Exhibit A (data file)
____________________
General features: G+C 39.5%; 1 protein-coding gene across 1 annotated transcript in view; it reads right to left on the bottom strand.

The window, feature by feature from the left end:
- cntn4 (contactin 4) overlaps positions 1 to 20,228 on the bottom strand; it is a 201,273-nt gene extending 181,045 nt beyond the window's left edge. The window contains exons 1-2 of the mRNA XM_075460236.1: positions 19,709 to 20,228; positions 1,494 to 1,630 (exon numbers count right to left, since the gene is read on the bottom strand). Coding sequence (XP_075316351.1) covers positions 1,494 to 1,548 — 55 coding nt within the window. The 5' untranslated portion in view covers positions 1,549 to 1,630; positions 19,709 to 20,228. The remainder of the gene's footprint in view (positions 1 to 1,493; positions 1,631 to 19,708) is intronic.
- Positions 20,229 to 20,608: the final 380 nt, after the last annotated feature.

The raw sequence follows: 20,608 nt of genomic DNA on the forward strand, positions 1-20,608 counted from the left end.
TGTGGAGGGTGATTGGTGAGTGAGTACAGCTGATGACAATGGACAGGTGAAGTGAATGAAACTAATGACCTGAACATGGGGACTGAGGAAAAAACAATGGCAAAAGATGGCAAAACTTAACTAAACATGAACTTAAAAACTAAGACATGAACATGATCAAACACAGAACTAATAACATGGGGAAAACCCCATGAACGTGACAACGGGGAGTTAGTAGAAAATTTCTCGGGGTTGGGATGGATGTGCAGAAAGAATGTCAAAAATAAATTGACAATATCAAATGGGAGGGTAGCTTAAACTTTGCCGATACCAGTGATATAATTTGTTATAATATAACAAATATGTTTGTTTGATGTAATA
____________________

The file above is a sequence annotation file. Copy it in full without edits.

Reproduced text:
General features: G+C 39.5%; 1 protein-coding gene across 1 annotated transcript in view; it reads right to left on the bottom strand.

The window, feature by feature from the left end:
- cntn4 (contactin 4) overlaps positions 1 to 20,228 on the bottom strand; it is a 201,273-nt gene extending 181,045 nt beyond the window's left edge. The window contains exons 1-2 of the mRNA XM_075460236.1: positions 19,709 to 20,228; positions 1,494 to 1,630 (exon numbers count right to left, since the gene is read on the bottom strand). Coding sequence (XP_075316351.1) covers positions 1,494 to 1,548 — 55 coding nt within the window. The 5' untranslated portion in view covers positions 1,549 to 1,630; positions 19,709 to 20,228. The remainder of the gene's footprint in view (positions 1 to 1,493; positions 1,631 to 19,708) is intronic.
- Positions 20,229 to 20,608: the final 380 nt, after the last annotated feature.

The raw sequence follows: 20,608 nt of genomic DNA on the forward strand, positions 1-20,608 counted from the left end.
TGTGGAGGGTGATTGGTGAGTGAGTACAGCTGATGACAATGGACAGGTGAAGTGAATGAAACTAATGACCTGAACATGGGGACTGAGGAAAAAACAATGGCAAAAGATGGCAAAACTTAACTAAACATGAACTTAAAAACTAAGACATGAACATGATCAAACACAGAACTAATAACATGGGGAAAACCCCATGAACGTGACAACGGGGAGTTAGTAGAAAATTTCTCGGGGTTGGGATGGATGTGCAGAAAGAATGTCAAAAATAAATTGACAATATCAAATGGGAGGGTAGCTTAAACTTTGCCGATACCAGTGATATAATTTGTTATAATATAACAAATATGTTTGTTTGATGTAATA